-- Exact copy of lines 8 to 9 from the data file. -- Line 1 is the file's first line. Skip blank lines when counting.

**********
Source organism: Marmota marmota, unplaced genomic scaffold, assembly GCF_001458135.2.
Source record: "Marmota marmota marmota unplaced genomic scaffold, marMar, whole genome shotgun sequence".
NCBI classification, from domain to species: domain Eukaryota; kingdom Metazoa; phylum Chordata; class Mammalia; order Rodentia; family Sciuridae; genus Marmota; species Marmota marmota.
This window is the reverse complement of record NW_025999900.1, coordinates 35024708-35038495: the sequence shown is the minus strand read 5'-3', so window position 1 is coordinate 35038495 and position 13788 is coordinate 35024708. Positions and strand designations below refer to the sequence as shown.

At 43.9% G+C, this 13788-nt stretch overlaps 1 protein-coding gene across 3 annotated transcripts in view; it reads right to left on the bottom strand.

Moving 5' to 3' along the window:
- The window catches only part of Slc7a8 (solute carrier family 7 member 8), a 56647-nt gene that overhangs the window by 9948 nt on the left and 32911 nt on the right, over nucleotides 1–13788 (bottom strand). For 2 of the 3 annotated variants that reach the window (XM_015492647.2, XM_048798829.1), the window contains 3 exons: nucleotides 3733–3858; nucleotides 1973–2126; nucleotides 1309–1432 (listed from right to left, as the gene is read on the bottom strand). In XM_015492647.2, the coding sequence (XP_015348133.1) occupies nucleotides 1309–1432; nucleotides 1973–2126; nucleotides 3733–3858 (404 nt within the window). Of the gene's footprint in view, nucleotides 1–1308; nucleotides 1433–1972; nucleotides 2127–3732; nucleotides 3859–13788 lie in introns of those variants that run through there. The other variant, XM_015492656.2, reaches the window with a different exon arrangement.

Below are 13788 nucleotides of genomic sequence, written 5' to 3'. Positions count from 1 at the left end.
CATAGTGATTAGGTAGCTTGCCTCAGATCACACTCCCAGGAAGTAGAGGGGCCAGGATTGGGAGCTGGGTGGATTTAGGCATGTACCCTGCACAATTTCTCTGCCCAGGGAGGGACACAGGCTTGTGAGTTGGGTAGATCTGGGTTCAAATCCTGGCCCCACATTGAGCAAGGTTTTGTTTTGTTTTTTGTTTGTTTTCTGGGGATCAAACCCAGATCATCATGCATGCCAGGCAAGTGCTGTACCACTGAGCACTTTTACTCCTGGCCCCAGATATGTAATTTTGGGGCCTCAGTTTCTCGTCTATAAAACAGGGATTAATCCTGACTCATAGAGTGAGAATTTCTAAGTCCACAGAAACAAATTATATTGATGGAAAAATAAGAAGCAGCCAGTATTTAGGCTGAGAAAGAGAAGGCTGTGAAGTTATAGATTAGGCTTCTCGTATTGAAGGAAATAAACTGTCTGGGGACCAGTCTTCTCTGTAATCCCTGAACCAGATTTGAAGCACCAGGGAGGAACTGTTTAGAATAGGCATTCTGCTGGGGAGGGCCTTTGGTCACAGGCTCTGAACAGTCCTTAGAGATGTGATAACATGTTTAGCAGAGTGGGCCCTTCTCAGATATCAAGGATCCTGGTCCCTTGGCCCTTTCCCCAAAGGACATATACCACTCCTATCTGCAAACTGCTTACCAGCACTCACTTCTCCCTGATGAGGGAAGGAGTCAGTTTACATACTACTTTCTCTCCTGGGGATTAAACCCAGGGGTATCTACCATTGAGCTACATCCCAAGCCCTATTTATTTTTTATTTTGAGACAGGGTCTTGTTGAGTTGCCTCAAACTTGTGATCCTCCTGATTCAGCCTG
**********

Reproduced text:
Below are 13788 nucleotides of genomic sequence, written 5' to 3'. Positions count from 1 at the left end.
CATAGTGATTAGGTAGCTTGCCTCAGATCACACTCCCAGGAAGTAGAGGGGCCAGGATTGGGAGCTGGGTGGATTTAGGCATGTACCCTGCACAATTTCTCTGCCCAGGGAGGGACACAGGCTTGTGAGTTGGGTAGATCTGGGTTCAAATCCTGGCCCCACATTGAGCAAGGTTTTGTTTTGTTTTTTGTTTGTTTTCTGGGGATCAAACCCAGATCATCATGCATGCCAGGCAAGTGCTGTACCACTGAGCACTTTTACTCCTGGCCCCAGATATGTAATTTTGGGGCCTCAGTTTCTCGTCTATAAAACAGGGATTAATCCTGACTCATAGAGTGAGAATTTCTAAGTCCACAGAAACAAATTATATTGATGGAAAAATAAGAAGCAGCCAGTATTTAGGCTGAGAAAGAGAAGGCTGTGAAGTTATAGATTAGGCTTCTCGTATTGAAGGAAATAAACTGTCTGGGGACCAGTCTTCTCTGTAATCCCTGAACCAGATTTGAAGCACCAGGGAGGAACTGTTTAGAATAGGCATTCTGCTGGGGAGGGCCTTTGGTCACAGGCTCTGAACAGTCCTTAGAGATGTGATAACATGTTTAGCAGAGTGGGCCCTTCTCAGATATCAAGGATCCTGGTCCCTTGGCCCTTTCCCCAAAGGACATATACCACTCCTATCTGCAAACTGCTTACCAGCACTCACTTCTCCCTGATGAGGGAAGGAGTCAGTTTACATACTACTTTCTCTCCTGGGGATTAAACCCAGGGGTATCTACCATTGAGCTACATCCCAAGCCCTATTTATTTTTTATTTTGAGACAGGGTCTTGTTGAGTTGCCTCAAACTTGTGATCCTCCTGATTCAGCCTG